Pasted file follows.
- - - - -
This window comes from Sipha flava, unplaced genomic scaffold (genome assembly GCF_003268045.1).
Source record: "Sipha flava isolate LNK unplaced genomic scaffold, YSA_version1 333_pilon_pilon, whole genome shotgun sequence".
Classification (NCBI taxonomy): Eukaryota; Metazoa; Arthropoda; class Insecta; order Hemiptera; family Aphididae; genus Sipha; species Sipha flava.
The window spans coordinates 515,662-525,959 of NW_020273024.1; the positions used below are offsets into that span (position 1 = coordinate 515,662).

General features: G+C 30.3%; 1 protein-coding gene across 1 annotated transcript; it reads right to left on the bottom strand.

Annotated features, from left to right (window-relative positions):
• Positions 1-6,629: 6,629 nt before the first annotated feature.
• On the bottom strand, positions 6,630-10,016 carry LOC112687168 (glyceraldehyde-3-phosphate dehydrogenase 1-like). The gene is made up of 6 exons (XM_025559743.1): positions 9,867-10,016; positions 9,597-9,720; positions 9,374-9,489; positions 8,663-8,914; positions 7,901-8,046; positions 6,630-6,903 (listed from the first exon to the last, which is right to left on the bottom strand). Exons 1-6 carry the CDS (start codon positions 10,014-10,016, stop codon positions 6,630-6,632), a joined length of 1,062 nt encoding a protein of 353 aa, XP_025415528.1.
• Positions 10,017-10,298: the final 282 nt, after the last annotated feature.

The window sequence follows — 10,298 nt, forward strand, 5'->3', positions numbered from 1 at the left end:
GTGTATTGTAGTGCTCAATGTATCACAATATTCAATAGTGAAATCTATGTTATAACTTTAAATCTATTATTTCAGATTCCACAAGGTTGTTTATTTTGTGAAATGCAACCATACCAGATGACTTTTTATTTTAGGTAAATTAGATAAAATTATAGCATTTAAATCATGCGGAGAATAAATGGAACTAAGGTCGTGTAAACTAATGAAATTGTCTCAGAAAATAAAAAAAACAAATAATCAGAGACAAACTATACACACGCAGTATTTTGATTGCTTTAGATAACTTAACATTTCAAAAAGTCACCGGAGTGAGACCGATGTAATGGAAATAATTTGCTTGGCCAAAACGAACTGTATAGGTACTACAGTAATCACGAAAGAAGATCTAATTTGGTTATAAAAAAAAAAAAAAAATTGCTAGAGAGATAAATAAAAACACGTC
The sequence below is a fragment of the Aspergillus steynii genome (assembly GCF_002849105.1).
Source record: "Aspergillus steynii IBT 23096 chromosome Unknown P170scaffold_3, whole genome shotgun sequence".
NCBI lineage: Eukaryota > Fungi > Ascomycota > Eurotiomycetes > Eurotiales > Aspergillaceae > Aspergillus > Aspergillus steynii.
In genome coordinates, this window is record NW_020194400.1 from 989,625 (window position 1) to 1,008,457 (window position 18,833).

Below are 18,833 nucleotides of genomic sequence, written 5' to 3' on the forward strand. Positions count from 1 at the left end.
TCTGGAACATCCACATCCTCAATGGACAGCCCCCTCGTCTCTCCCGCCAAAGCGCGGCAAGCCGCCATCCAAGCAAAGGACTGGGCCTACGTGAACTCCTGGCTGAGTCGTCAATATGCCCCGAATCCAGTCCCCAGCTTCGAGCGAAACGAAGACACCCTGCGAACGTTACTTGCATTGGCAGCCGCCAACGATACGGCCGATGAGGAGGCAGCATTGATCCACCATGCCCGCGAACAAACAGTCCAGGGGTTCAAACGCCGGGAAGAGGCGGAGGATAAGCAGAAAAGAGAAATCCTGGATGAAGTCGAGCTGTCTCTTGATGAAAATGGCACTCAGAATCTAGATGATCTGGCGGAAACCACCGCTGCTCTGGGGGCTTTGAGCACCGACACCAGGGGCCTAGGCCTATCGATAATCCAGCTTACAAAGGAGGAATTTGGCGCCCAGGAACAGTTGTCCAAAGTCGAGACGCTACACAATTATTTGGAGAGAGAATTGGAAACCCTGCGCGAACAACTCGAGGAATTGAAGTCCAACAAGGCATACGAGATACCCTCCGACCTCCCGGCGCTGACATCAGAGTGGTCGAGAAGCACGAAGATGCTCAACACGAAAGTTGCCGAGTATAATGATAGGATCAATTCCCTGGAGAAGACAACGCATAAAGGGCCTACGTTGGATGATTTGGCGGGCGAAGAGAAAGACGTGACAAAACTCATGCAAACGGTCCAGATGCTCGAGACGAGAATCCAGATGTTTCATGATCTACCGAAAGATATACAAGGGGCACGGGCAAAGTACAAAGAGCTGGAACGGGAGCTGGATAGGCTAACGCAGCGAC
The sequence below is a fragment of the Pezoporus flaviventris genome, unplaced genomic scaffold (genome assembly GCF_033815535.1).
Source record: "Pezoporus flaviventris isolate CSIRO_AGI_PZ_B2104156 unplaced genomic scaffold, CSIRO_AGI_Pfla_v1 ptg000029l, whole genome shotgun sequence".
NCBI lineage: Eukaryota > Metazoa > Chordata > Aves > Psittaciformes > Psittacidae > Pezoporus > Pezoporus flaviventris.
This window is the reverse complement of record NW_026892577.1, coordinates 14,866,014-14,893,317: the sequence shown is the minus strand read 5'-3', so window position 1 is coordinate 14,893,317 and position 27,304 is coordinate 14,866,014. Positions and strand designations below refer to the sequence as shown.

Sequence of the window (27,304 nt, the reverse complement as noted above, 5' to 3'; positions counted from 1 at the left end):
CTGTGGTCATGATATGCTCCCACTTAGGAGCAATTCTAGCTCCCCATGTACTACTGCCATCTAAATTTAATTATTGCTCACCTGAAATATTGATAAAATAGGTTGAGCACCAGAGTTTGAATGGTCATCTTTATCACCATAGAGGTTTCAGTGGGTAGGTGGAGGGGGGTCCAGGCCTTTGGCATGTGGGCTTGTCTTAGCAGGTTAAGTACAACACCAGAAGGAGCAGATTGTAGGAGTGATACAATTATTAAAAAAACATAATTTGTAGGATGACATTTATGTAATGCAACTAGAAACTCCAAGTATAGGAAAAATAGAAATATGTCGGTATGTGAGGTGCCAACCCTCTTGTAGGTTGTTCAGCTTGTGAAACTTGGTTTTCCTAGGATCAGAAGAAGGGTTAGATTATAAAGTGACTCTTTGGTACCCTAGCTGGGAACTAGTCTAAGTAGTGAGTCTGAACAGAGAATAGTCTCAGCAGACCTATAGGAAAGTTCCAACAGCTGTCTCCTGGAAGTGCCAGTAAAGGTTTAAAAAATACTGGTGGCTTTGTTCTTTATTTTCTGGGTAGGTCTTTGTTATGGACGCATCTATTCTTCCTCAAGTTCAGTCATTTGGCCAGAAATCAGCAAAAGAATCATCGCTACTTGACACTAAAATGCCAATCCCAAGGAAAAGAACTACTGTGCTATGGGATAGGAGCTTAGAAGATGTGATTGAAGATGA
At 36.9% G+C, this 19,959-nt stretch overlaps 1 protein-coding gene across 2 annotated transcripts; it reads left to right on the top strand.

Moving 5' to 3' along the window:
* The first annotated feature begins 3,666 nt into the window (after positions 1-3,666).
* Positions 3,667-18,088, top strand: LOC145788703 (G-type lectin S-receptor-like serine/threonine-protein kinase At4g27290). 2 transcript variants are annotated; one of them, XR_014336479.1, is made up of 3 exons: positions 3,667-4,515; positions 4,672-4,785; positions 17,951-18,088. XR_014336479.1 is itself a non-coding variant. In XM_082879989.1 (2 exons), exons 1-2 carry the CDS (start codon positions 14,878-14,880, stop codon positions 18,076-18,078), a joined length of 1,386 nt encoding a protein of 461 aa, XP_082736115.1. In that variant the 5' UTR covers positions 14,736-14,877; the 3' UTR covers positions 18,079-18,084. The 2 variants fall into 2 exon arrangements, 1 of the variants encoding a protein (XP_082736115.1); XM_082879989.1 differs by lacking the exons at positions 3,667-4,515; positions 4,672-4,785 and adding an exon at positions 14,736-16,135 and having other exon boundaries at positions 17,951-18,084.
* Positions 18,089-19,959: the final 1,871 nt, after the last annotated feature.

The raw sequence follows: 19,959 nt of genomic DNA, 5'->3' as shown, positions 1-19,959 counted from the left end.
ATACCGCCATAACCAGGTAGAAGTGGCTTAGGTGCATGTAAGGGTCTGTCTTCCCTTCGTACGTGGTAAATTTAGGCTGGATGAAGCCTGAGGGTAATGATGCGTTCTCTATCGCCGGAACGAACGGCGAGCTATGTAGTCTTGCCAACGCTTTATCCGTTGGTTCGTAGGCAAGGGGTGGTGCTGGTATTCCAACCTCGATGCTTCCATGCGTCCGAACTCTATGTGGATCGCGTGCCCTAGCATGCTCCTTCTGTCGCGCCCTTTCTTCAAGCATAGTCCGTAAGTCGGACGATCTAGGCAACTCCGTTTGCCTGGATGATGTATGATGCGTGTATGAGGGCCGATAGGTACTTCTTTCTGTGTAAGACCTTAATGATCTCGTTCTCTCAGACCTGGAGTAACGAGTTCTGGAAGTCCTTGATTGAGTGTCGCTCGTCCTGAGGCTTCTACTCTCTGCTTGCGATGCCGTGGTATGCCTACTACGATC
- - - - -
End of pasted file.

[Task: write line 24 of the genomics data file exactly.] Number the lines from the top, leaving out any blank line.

At 36.9% G+C, this 19,959-nt stretch overlaps 1 protein-coding gene across 2 annotated transcripts; it reads left to right on the top strand.